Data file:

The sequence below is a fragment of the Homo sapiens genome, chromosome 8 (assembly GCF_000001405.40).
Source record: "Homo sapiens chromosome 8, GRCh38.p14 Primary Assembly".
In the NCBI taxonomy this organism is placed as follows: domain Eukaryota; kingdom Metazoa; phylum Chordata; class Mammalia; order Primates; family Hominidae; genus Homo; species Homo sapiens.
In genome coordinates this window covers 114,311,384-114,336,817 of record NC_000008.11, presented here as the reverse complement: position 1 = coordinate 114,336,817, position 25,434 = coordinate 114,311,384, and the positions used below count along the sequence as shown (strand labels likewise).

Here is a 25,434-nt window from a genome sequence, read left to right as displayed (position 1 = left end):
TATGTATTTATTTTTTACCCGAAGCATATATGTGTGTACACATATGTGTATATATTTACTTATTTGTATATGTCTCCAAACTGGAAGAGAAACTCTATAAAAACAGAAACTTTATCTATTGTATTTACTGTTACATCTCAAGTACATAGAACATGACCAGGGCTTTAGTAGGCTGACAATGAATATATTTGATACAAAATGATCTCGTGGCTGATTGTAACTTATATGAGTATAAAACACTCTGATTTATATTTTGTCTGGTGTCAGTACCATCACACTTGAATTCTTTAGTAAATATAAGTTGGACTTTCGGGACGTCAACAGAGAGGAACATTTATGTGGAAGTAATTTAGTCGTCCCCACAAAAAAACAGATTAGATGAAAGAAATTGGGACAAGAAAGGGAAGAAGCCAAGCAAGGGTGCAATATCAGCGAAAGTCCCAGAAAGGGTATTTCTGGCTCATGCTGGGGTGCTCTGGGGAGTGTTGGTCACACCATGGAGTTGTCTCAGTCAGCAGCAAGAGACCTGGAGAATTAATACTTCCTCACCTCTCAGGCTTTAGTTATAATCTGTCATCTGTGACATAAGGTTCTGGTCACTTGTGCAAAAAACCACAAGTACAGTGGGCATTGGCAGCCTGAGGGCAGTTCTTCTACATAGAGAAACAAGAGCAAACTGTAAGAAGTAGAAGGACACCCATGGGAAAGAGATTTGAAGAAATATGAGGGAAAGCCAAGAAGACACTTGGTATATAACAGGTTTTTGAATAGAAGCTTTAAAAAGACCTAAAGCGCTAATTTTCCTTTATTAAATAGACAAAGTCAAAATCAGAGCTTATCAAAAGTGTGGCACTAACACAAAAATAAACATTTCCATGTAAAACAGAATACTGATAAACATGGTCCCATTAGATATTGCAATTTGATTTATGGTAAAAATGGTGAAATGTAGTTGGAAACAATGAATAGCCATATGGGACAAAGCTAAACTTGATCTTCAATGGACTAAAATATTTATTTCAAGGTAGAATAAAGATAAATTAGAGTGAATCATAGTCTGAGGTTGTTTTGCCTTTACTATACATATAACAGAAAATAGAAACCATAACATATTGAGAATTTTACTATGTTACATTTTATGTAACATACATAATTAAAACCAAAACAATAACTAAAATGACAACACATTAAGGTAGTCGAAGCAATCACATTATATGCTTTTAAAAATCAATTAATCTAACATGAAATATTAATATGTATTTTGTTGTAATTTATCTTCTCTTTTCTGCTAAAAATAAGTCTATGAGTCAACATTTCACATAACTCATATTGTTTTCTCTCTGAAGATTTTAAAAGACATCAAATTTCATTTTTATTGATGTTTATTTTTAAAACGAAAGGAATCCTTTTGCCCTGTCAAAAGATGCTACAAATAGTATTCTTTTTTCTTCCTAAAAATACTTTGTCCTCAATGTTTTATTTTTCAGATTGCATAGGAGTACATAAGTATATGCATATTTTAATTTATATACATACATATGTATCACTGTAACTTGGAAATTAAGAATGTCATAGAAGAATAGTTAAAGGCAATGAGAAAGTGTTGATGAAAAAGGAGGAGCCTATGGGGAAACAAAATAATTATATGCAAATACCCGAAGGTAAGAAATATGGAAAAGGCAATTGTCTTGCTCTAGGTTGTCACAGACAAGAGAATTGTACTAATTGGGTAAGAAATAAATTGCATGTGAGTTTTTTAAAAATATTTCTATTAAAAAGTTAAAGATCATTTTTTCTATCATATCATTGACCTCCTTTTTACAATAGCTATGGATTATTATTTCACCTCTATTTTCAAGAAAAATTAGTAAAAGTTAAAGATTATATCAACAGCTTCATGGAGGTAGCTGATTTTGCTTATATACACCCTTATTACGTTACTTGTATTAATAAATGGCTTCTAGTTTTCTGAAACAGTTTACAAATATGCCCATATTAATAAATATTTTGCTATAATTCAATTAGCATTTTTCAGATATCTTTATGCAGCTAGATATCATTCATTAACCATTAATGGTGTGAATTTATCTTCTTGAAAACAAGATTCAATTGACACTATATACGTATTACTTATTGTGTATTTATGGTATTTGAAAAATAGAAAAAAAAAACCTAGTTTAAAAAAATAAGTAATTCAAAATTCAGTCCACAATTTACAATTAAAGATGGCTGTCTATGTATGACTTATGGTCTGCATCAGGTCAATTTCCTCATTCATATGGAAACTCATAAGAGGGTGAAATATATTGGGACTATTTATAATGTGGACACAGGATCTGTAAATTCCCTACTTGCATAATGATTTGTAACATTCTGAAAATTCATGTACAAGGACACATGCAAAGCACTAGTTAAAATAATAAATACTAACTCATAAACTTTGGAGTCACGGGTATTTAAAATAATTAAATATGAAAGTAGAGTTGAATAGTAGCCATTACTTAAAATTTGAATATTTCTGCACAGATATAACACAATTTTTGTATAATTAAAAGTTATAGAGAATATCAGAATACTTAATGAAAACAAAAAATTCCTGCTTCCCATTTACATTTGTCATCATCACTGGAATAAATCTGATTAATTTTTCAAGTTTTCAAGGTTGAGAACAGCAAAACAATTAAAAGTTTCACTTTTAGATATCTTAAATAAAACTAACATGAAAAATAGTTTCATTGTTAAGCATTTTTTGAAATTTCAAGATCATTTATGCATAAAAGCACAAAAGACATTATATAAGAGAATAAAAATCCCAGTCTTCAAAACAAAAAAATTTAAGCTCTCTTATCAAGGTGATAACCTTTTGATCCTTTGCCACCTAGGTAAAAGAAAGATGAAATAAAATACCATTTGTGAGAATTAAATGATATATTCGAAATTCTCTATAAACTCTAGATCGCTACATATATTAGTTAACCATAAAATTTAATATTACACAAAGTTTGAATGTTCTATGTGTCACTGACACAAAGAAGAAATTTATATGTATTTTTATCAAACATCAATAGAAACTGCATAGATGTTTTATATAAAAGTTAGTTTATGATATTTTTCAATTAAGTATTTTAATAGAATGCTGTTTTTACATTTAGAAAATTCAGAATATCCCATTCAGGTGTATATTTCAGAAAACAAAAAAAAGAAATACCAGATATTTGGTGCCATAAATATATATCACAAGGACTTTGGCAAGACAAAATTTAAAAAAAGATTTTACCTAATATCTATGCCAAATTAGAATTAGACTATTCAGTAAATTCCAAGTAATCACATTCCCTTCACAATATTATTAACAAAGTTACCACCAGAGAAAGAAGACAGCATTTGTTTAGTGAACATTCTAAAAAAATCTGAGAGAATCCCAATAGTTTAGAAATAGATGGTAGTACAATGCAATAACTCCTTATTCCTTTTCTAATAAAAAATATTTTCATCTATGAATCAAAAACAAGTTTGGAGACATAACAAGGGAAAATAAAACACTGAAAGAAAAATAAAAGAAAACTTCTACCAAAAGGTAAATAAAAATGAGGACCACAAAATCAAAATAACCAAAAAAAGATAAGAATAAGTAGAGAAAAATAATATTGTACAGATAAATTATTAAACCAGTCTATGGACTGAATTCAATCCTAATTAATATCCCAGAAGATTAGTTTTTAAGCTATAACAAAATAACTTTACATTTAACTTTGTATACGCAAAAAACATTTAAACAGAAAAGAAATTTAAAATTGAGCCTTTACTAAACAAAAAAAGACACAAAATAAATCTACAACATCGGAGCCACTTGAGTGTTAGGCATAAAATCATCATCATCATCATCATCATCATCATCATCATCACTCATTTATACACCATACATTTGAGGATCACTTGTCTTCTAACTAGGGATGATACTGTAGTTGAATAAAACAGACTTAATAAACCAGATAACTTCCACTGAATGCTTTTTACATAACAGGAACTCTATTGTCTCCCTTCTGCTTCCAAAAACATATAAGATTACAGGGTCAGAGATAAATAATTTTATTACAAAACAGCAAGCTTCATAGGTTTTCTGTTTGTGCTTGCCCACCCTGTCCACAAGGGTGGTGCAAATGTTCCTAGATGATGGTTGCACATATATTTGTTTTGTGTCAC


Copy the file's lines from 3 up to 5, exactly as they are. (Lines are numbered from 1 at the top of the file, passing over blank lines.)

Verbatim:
In the NCBI taxonomy this organism is placed as follows: domain Eukaryota; kingdom Metazoa; phylum Chordata; class Mammalia; order Primates; family Hominidae; genus Homo; species Homo sapiens.
In genome coordinates this window covers 114,311,384-114,336,817 of record NC_000008.11, presented here as the reverse complement: position 1 = coordinate 114,336,817, position 25,434 = coordinate 114,311,384, and the positions used below count along the sequence as shown (strand labels likewise).

Here is a 25,434-nt window from a genome sequence, read left to right as displayed (position 1 = left end):